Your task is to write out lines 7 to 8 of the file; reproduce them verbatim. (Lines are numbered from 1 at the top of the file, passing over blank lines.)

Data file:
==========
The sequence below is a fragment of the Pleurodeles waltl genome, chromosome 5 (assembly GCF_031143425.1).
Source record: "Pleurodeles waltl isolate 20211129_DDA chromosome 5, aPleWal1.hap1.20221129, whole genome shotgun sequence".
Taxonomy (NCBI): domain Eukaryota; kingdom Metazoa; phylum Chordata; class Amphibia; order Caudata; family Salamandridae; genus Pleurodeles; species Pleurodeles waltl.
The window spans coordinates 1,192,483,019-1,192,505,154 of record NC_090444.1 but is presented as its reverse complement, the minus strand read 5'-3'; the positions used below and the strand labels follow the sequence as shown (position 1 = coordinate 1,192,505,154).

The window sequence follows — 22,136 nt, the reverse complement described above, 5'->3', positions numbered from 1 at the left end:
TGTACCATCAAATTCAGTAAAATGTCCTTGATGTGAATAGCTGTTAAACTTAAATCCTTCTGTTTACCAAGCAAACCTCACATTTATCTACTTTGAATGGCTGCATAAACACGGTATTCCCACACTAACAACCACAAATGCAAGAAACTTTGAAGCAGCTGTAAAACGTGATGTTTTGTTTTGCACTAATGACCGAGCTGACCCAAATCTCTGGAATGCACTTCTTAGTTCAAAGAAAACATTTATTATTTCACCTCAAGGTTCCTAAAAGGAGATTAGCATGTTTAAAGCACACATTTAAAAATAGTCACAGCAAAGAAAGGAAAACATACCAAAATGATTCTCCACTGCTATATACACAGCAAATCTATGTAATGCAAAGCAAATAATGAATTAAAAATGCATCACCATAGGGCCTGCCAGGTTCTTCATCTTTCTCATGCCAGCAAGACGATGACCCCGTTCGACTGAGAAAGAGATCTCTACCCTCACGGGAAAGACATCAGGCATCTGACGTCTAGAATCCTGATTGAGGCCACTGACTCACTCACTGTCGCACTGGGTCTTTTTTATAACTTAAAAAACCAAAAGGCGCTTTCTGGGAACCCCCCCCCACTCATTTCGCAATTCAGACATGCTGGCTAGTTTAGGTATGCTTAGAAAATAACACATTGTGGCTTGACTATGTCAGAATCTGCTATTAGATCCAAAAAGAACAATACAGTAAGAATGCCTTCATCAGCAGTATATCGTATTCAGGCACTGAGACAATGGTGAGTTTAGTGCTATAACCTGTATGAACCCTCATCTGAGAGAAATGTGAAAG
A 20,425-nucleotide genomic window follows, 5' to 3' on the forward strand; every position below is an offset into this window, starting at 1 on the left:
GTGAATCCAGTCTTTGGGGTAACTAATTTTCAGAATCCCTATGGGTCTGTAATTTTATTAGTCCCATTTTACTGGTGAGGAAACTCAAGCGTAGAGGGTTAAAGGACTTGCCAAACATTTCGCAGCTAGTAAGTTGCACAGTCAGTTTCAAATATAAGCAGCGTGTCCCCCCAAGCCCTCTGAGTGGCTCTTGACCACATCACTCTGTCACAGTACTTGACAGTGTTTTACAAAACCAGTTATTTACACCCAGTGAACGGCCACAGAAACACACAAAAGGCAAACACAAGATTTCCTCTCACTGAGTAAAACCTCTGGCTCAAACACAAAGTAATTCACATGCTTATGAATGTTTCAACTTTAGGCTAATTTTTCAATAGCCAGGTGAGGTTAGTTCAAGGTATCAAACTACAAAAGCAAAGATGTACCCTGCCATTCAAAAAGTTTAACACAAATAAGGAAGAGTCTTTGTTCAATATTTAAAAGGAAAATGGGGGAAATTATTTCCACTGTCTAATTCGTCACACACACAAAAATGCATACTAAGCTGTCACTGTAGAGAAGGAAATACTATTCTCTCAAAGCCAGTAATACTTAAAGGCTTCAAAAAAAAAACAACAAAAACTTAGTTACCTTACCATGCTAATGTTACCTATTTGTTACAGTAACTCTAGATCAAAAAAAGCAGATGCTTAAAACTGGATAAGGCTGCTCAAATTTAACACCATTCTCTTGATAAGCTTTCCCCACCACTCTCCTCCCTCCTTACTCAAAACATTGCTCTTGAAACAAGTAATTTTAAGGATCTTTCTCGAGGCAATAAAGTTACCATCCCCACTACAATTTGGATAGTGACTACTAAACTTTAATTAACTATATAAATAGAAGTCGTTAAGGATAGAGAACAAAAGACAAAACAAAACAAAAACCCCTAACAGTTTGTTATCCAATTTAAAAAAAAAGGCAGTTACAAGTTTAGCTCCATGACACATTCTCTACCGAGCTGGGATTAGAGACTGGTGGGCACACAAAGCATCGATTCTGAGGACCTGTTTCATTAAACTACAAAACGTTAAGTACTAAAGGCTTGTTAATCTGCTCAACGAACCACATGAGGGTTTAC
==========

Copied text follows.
A 20,425-nucleotide genomic window follows, 5' to 3' on the forward strand; every position below is an offset into this window, starting at 1 on the left:
GTGAATCCAGTCTTTGGGGTAACTAATTTTCAGAATCCCTATGGGTCTGTAATTTTATTAGTCCCATTTTACTGGTGAGGAAACTCAAGCGTAGAGGGTTAAAGGACTTGCCAAACATTTCGCAGCTAGTAAGTTGCACAGTCAGTTTCAAATATAAGCAGCGTGTCCCCCCAAGCCCTCTGAGTGGCTCTTGACCACATCACTCTGTCACAGTACTTGACAGTGTTTTACAAAACCAGTTATTTACACCCAGTGAACGGCCACAGAAACACACAAAAGGCAAACACAAGATTTCCTCTCACTGAGTAAAACCTCTGGCTCAAACACAAAGTAATTCACATGCTTATGAATGTTTCAACTTTAGGCTAATTTTTCAATAGCCAGGTGAGGTTAGTTCAAGGTATCAAACTACAAAAGCAAAGATGTACCCTGCCATTCAAAAAGTTTAACACAAATAAGGAAGAGTCTTTGTTCAATATTTAAAAGGAAAATGGGGGAAATTATTTCCACTGTCTAATTCGTCACACACACAAAAATGCATACTAAGCTGTCACTGTAGAGAAGGAAATACTATTCTCTCAAAGCCAGTAATACTTAAAGGCTTCAAAAAAAAAACAACAAAAACTTAGTTACCTTACCATGCTAATGTTACCTATTTGTTACAGTAACTCTAGATCAAAAAAAGCAGATGCTTAAAACTGGATAAGGCTGCTCAAATTTAACACCATTCTCTTGATAAGCTTTCCCCACCACTCTCCTCCCTCCTTACTCAAAACATTGCTCTTGAAACAAGTAATTTTAAGGATCTTTCTCGAGGCAATAAAGTTACCATCCCCACTACAATTTGGATAGTGACTACTAAACTTTAATTAACTATATAAATAGAAGTCGTTAAGGATAGAGAACAAAAGACAAAACAAAACAAAAACCCCTAACAGTTTGTTATCCAATTTAAAAAAAAAGGCAGTTACAAGTTTAGCTCCATGACACATTCTCTACCGAGCTGGGATTAGAGACTGGTGGGCACACAAAGCATCGATTCTGAGGACCTGTTTCATTAAACTACAAAACGTTAAGTACTAAAGGCTTGTTAATCTGCTCAACGAACCACATGAGGGTTTAC